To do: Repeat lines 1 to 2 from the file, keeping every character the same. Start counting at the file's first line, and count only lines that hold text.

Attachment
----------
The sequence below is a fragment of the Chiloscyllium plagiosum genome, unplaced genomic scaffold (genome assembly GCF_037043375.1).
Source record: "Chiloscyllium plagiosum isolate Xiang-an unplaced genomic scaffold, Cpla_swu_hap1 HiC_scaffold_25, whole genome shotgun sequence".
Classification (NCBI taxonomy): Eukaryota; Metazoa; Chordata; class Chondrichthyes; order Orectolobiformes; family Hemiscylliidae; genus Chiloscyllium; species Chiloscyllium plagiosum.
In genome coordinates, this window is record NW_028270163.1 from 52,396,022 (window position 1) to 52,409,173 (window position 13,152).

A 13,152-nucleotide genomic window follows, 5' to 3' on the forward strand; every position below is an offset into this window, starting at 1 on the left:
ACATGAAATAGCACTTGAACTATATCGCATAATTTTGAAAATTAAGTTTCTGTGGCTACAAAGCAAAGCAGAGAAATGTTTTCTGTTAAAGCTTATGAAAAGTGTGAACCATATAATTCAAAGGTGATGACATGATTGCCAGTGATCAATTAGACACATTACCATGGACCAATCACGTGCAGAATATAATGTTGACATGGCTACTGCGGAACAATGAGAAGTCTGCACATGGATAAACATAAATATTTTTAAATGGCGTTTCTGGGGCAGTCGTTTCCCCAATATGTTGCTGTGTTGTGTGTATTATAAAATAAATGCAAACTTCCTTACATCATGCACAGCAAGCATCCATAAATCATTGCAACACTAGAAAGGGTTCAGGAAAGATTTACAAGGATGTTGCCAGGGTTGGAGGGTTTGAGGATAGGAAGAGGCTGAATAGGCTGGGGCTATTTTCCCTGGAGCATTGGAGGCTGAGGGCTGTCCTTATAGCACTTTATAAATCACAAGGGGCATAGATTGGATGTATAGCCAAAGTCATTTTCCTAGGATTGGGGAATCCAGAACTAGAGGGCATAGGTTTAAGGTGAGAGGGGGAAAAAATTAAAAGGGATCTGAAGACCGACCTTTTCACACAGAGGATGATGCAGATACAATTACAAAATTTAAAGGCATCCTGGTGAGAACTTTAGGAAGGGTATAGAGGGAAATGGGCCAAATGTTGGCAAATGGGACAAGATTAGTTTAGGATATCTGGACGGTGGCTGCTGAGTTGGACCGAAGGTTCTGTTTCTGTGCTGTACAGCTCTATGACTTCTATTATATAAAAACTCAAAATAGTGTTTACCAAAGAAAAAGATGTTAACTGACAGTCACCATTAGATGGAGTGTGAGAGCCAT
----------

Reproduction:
The sequence below is a fragment of the Chiloscyllium plagiosum genome, unplaced genomic scaffold (genome assembly GCF_037043375.1).
Source record: "Chiloscyllium plagiosum isolate Xiang-an unplaced genomic scaffold, Cpla_swu_hap1 HiC_scaffold_25, whole genome shotgun sequence".